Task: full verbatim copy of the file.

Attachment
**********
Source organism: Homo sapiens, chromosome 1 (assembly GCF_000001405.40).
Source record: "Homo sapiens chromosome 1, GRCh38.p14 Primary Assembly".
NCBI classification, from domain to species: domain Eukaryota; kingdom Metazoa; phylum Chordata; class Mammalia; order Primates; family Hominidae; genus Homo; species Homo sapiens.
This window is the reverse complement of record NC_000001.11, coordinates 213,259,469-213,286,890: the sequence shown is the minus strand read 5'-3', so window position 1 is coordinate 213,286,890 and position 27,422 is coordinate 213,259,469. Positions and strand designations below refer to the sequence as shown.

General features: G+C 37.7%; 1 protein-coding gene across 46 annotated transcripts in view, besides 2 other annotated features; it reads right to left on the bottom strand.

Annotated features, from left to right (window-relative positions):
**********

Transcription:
Source organism: Homo sapiens, chromosome 1 (assembly GCF_000001405.40).
Source record: "Homo sapiens chromosome 1, GRCh38.p14 Primary Assembly".
NCBI classification, from domain to species: domain Eukaryota; kingdom Metazoa; phylum Chordata; class Mammalia; order Primates; family Hominidae; genus Homo; species Homo sapiens.
This window is the reverse complement of record NC_000001.11, coordinates 213,259,469-213,286,890: the sequence shown is the minus strand read 5'-3', so window position 1 is coordinate 213,286,890 and position 27,422 is coordinate 213,259,469. Positions and strand designations below refer to the sequence as shown.

General features: G+C 37.7%; 1 protein-coding gene across 46 annotated transcripts in view, besides 2 other annotated features; it reads right to left on the bottom strand.

Annotated features, from left to right (window-relative positions):